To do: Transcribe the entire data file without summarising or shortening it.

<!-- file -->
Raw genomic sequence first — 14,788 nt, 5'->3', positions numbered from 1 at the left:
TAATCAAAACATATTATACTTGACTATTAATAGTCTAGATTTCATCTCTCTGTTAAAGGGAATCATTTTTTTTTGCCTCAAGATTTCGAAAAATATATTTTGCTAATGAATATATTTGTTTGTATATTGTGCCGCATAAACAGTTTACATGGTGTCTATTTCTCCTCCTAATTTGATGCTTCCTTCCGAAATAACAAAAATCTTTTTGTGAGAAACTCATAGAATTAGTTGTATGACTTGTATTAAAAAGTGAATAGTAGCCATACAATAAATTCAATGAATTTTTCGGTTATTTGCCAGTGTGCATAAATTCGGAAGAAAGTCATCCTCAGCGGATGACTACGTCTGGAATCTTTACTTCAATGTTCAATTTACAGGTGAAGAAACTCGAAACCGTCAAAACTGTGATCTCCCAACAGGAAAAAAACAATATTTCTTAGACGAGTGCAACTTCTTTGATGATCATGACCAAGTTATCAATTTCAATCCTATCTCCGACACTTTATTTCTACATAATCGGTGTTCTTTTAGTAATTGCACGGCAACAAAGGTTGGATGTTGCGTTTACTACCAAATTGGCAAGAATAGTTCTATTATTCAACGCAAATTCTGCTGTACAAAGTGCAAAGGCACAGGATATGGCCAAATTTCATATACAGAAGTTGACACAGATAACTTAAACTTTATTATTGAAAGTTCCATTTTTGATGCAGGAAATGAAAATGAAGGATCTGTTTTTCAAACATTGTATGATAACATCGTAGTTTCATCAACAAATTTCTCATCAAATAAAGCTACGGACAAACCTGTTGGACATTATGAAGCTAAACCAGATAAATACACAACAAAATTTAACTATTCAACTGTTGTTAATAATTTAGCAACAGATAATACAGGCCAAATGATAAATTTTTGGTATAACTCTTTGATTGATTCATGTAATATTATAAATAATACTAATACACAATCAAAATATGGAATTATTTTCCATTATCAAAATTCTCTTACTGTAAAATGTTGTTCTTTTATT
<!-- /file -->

Raw genomic sequence first — 14,788 nt, 5'->3', positions numbered from 1 at the left:
TAATCAAAACATATTATACTTGACTATTAATAGTCTAGATTTCATCTCTCTGTTAAAGGGAATCATTTTTTTTTGCCTCAAGATTTCGAAAAATATATTTTGCTAATGAATATATTTGTTTGTATATTGTGCCGCATAAACAGTTTACATGGTGTCTATTTCTCCTCCTAATTTGATGCTTCCTTCCGAAATAACAAAAATCTTTTTGTGAGAAACTCATAGAATTAGTTGTATGACTTGTATTAAAAAGTGAATAGTAGCCATACAATAAATTCAATGAATTTTTCGGTTATTTGCCAGTGTGCATAAATTCGGAAGAAAGTCATCCTCAGCGGATGACTACGTCTGGAATCTTTACTTCAATGTTCAATTTACAGGTGAAGAAACTCGAAACCGTCAAAACTGTGATCTCCCAACAGGAAAAAAACAATATTTCTTAGACGAGTGCAACTTCTTTGATGATCATGACCAAGTTATCAATTTCAATCCTATCTCCGACACTTTATTTCTACATAATCGGTGTTCTTTTAGTAATTGCACGGCAACAAAGGTTGGATGTTGCGTTTACTACCAAATTGGCAAGAATAGTTCTATTATTCAACGCAAATTCTGCTGTACAAAGTGCAAAGGCACAGGATATGGCCAAATTTCATATACAGAAGTTGACACAGATAACTTAAACTTTATTATTGAAAGTTCCATTTTTGATGCAGGAAATGAAAATGAAGGATCTGTTTTTCAAACATTGTATGATAACATCGTAGTTTCATCAACAAATTTCTCATCAAATAAAGCTACGGACAAACCTGTTGGACATTATGAAGCTAAACCAGATAAATACACAACAAAATTTAACTATTCAACTGTTGTTAATAATTTAGCAACAGATAATACAGGCCAAATGATAAATTTTTGGTATAACTCTTTGATTGATTCATGTAATATTATAAATAATACTAATACACAATCAAAATATGGAATTATTTTCCATTATCAAAATTCTCTTACTGTAAAATGTTGTTCTTTTATT